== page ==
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Public Statements

Franklin National Battlefield Study Act

By:
Date:
Location: Washington, DC


FRANKLIN NATIONAL BATTLEFIELD STUDY ACT -- (House of Representatives - November 15, 2005)

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Mrs. BLACKBURN. Mr. Speaker, I would like to begin by thanking my colleague, Congressman Davis, for his diligence and his attention to this matter. This addresses Williamson County, Tennessee, which he and I share the representation of. He and his staff have worked very closely with us to address this issue of looking at the Franklin battlefield.

By way of history, Mr. Speaker, on the afternoon of November 30, 1864, General Hood's Army of Tennessee marched down Winstead Hill in Franklin, Tennessee, and charged the Union forces of General Schofield. Fighting continued until late in the evening as both sides sustained heavy casualties. The following morning revealed the terrible consequences of the fighting that took place and how the battle became the darkest day of the Civil War. With over 9,000 dead soldiers and six dead Confederate generals, the battle would be the bloodiest battle of the Civil War and would sound the death knell of the Confederacy. The battle is known as the Battle of Franklin.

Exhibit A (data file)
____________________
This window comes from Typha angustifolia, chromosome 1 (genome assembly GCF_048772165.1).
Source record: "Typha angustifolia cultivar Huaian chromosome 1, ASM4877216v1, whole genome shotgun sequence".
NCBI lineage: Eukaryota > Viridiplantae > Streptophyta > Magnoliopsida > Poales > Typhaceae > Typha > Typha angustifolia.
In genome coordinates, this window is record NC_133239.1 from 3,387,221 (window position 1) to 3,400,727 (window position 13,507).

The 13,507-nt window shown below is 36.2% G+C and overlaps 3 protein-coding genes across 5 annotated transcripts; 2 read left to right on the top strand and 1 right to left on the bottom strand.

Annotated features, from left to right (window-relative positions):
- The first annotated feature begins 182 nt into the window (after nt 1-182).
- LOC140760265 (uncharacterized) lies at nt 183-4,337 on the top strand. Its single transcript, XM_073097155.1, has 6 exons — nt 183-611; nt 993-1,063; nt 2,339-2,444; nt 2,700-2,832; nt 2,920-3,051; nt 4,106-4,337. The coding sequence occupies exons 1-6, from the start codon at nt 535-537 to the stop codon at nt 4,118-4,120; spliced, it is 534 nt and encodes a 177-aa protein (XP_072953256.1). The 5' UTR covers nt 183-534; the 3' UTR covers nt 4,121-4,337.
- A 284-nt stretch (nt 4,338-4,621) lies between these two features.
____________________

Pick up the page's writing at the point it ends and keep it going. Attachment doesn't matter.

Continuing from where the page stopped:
Mr. Speaker, the Battle of Franklin was one of the last significant battles leading to the Union victory over the Confederacy in the Civil War and has tremendous significance not only to our community but to American history. Yet there is neither a national cemetery nor a national battlefield park commemorating the battle. This bill is a first step toward preserving and protecting sites that contributed to this important Civil War landscape and achieving a solution to save the area as a national heritage through partnerships with the local communities.

It does, as the gentlewoman from Colorado said, direct the Secretary of the Interior to study sites in Williamson County, Tennessee, where portions of the Battle of Franklin took place or were related to the battle. The battlefield will serve as a memorial of the American citizens who fought and died for what they believed was right. I urge my colleagues' consideration on this bill. Again, I thank the gentleman from Tennessee for his support and assistance.

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